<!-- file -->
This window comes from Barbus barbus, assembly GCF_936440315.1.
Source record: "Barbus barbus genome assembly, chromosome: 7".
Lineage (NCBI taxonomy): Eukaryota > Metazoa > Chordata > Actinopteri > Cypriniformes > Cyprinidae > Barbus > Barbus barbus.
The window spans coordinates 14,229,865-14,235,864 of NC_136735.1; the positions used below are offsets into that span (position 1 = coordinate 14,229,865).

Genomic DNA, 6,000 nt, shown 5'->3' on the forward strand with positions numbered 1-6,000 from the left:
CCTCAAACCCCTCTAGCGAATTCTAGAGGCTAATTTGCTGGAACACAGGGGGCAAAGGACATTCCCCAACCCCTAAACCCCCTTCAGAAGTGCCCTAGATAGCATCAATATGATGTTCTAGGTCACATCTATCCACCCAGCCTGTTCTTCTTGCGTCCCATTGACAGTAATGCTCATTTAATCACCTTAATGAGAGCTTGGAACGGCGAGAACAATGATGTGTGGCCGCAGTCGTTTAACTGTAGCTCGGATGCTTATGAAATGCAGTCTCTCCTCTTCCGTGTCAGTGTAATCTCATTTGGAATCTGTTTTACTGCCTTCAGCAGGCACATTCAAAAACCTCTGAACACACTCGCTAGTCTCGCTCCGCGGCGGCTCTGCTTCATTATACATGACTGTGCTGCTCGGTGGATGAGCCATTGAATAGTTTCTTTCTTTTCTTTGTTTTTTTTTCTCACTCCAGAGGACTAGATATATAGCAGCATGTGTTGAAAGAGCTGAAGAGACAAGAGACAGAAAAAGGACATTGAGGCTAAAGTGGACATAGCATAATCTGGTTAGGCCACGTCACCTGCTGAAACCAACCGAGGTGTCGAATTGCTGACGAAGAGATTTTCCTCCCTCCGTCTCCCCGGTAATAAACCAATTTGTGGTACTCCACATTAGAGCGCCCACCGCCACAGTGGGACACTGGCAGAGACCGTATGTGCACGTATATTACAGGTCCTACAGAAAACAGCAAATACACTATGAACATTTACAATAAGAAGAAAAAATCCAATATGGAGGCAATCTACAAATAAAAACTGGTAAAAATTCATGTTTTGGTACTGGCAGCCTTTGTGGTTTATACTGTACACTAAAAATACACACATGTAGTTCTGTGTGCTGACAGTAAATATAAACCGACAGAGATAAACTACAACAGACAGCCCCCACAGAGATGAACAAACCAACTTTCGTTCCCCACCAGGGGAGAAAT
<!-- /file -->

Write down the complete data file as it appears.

This window comes from Barbus barbus, assembly GCF_936440315.1.
Source record: "Barbus barbus genome assembly, chromosome: 7".
Lineage (NCBI taxonomy): Eukaryota > Metazoa > Chordata > Actinopteri > Cypriniformes > Cyprinidae > Barbus > Barbus barbus.
The window spans coordinates 14,229,865-14,235,864 of NC_136735.1; the positions used below are offsets into that span (position 1 = coordinate 14,229,865).

Genomic DNA, 6,000 nt, shown 5'->3' on the forward strand with positions numbered 1-6,000 from the left:
CCTCAAACCCCTCTAGCGAATTCTAGAGGCTAATTTGCTGGAACACAGGGGGCAAAGGACATTCCCCAACCCCTAAACCCCCTTCAGAAGTGCCCTAGATAGCATCAATATGATGTTCTAGGTCACATCTATCCACCCAGCCTGTTCTTCTTGCGTCCCATTGACAGTAATGCTCATTTAATCACCTTAATGAGAGCTTGGAACGGCGAGAACAATGATGTGTGGCCGCAGTCGTTTAACTGTAGCTCGGATGCTTATGAAATGCAGTCTCTCCTCTTCCGTGTCAGTGTAATCTCATTTGGAATCTGTTTTACTGCCTTCAGCAGGCACATTCAAAAACCTCTGAACACACTCGCTAGTCTCGCTCCGCGGCGGCTCTGCTTCATTATACATGACTGTGCTGCTCGGTGGATGAGCCATTGAATAGTTTCTTTCTTTTCTTTGTTTTTTTTTCTCACTCCAGAGGACTAGATATATAGCAGCATGTGTTGAAAGAGCTGAAGAGACAAGAGACAGAAAAAGGACATTGAGGCTAAAGTGGACATAGCATAATCTGGTTAGGCCACGTCACCTGCTGAAACCAACCGAGGTGTCGAATTGCTGACGAAGAGATTTTCCTCCCTCCGTCTCCCCGGTAATAAACCAATTTGTGGTACTCCACATTAGAGCGCCCACCGCCACAGTGGGACACTGGCAGAGACCGTATGTGCACGTATATTACAGGTCCTACAGAAAACAGCAAATACACTATGAACATTTACAATAAGAAGAAAAAATCCAATATGGAGGCAATCTACAAATAAAAACTGGTAAAAATTCATGTTTTGGTACTGGCAGCCTTTGTGGTTTATACTGTACACTAAAAATACACACATGTAGTTCTGTGTGCTGACAGTAAATATAAACCGACAGAGATAAACTACAACAGACAGCCCCCACAGAGATGAACAAACCAACTTTCGTTCCCCACCAGGGGAGAAAT